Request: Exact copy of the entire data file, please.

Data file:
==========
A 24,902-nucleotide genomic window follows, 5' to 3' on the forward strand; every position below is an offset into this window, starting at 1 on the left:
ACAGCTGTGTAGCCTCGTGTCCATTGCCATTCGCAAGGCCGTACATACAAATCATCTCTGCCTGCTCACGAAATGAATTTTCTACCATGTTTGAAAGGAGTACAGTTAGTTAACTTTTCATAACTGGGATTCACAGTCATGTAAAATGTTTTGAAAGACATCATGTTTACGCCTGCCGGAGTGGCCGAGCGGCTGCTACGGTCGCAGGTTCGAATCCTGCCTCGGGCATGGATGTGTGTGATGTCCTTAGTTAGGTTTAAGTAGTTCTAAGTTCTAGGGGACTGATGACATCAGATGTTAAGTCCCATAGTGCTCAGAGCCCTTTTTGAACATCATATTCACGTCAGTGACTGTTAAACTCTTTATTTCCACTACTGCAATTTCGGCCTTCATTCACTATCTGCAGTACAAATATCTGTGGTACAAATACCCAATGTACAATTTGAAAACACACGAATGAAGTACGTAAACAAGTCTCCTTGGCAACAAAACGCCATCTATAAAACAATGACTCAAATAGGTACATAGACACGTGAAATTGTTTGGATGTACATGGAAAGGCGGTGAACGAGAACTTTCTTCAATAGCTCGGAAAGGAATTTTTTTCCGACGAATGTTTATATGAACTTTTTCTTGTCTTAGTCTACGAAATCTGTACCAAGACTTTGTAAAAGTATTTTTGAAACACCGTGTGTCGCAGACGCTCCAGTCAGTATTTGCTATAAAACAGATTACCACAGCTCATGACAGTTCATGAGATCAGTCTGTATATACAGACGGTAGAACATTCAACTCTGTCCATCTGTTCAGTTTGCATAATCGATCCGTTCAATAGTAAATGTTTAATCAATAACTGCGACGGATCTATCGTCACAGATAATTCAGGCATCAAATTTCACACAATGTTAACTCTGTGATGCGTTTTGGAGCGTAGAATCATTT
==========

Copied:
A 24,902-nucleotide genomic window follows, 5' to 3' on the forward strand; every position below is an offset into this window, starting at 1 on the left:
ACAGCTGTGTAGCCTCGTGTCCATTGCCATTCGCAAGGCCGTACATACAAATCATCTCTGCCTGCTCACGAAATGAATTTTCTACCATGTTTGAAAGGAGTACAGTTAGTTAACTTTTCATAACTGGGATTCACAGTCATGTAAAATGTTTTGAAAGACATCATGTTTACGCCTGCCGGAGTGGCCGAGCGGCTGCTACGGTCGCAGGTTCGAATCCTGCCTCGGGCATGGATGTGTGTGATGTCCTTAGTTAGGTTTAAGTAGTTCTAAGTTCTAGGGGACTGATGACATCAGATGTTAAGTCCCATAGTGCTCAGAGCCCTTTTTGAACATCATATTCACGTCAGTGACTGTTAAACTCTTTATTTCCACTACTGCAATTTCGGCCTTCATTCACTATCTGCAGTACAAATATCTGTGGTACAAATACCCAATGTACAATTTGAAAACACACGAATGAAGTACGTAAACAAGTCTCCTTGGCAACAAAACGCCATCTATAAAACAATGACTCAAATAGGTACATAGACACGTGAAATTGTTTGGATGTACATGGAAAGGCGGTGAACGAGAACTTTCTTCAATAGCTCGGAAAGGAATTTTTTTCCGACGAATGTTTATATGAACTTTTTCTTGTCTTAGTCTACGAAATCTGTACCAAGACTTTGTAAAAGTATTTTTGAAACACCGTGTGTCGCAGACGCTCCAGTCAGTATTTGCTATAAAACAGATTACCACAGCTCATGACAGTTCATGAGATCAGTCTGTATATACAGACGGTAGAACATTCAACTCTGTCCATCTGTTCAGTTTGCATAATCGATCCGTTCAATAGTAAATGTTTAATCAATAACTGCGACGGATCTATCGTCACAGATAATTCAGGCATCAAATTTCACACAATGTTAACTCTGTGATGCGTTTTGGAGCGTAGAATCATTT